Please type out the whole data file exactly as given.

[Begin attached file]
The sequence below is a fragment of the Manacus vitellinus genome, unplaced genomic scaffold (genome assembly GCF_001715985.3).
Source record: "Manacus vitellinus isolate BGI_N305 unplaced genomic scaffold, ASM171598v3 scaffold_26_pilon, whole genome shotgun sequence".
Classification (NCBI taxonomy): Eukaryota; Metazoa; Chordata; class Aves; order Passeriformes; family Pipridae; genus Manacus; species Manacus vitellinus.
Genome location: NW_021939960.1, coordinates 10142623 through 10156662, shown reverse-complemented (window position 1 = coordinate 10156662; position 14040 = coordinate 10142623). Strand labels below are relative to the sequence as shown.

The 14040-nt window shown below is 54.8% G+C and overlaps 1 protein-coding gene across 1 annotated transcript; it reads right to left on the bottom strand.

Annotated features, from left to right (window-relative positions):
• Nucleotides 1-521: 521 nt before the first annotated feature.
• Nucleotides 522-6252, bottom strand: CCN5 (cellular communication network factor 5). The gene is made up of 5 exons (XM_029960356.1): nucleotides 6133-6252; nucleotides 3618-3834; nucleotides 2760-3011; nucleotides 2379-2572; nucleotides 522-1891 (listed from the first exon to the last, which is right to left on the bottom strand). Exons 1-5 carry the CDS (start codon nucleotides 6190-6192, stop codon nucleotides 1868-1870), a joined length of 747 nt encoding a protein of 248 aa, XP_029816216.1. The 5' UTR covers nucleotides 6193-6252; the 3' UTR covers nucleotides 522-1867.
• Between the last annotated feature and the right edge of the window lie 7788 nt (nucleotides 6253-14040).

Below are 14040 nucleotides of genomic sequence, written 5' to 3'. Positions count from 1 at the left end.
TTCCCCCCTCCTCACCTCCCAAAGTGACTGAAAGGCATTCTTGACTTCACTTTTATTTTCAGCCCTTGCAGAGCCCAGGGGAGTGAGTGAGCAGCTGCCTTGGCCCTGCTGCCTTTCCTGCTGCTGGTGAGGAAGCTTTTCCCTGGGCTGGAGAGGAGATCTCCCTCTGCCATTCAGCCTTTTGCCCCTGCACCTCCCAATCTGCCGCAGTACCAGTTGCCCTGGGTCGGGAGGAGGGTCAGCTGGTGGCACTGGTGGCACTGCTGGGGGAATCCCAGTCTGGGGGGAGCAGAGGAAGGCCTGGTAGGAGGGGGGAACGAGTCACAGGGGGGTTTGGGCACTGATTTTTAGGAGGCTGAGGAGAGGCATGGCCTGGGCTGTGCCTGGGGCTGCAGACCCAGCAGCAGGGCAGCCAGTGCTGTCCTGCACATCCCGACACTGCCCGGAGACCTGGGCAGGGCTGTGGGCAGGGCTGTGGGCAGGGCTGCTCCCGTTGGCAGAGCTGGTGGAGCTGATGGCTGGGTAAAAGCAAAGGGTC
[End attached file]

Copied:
The sequence below is a fragment of the Manacus vitellinus genome, unplaced genomic scaffold (genome assembly GCF_001715985.3).
Source record: "Manacus vitellinus isolate BGI_N305 unplaced genomic scaffold, ASM171598v3 scaffold_26_pilon, whole genome shotgun sequence".
Classification (NCBI taxonomy): Eukaryota; Metazoa; Chordata; class Aves; order Passeriformes; family Pipridae; genus Manacus; species Manacus vitellinus.
Genome location: NW_021939960.1, coordinates 10142623 through 10156662, shown reverse-complemented (window position 1 = coordinate 10156662; position 14040 = coordinate 10142623). Strand labels below are relative to the sequence as shown.

The 14040-nt window shown below is 54.8% G+C and overlaps 1 protein-coding gene across 1 annotated transcript; it reads right to left on the bottom strand.

Annotated features, from left to right (window-relative positions):
• Nucleotides 1-521: 521 nt before the first annotated feature.
• Nucleotides 522-6252, bottom strand: CCN5 (cellular communication network factor 5). The gene is made up of 5 exons (XM_029960356.1): nucleotides 6133-6252; nucleotides 3618-3834; nucleotides 2760-3011; nucleotides 2379-2572; nucleotides 522-1891 (listed from the first exon to the last, which is right to left on the bottom strand). Exons 1-5 carry the CDS (start codon nucleotides 6190-6192, stop codon nucleotides 1868-1870), a joined length of 747 nt encoding a protein of 248 aa, XP_029816216.1. The 5' UTR covers nucleotides 6193-6252; the 3' UTR covers nucleotides 522-1867.
• Between the last annotated feature and the right edge of the window lie 7788 nt (nucleotides 6253-14040).

Below are 14040 nucleotides of genomic sequence, written 5' to 3'. Positions count from 1 at the left end.
TTCCCCCCTCCTCACCTCCCAAAGTGACTGAAAGGCATTCTTGACTTCACTTTTATTTTCAGCCCTTGCAGAGCCCAGGGGAGTGAGTGAGCAGCTGCCTTGGCCCTGCTGCCTTTCCTGCTGCTGGTGAGGAAGCTTTTCCCTGGGCTGGAGAGGAGATCTCCCTCTGCCATTCAGCCTTTTGCCCCTGCACCTCCCAATCTGCCGCAGTACCAGTTGCCCTGGGTCGGGAGGAGGGTCAGCTGGTGGCACTGGTGGCACTGCTGGGGGAATCCCAGTCTGGGGGGAGCAGAGGAAGGCCTGGTAGGAGGGGGGAACGAGTCACAGGGGGGTTTGGGCACTGATTTTTAGGAGGCTGAGGAGAGGCATGGCCTGGGCTGTGCCTGGGGCTGCAGACCCAGCAGCAGGGCAGCCAGTGCTGTCCTGCACATCCCGACACTGCCCGGAGACCTGGGCAGGGCTGTGGGCAGGGCTGTGGGCAGGGCTGCTCCCGTTGGCAGAGCTGGTGGAGCTGATGGCTGGGTAAAAGCAAAGGGTC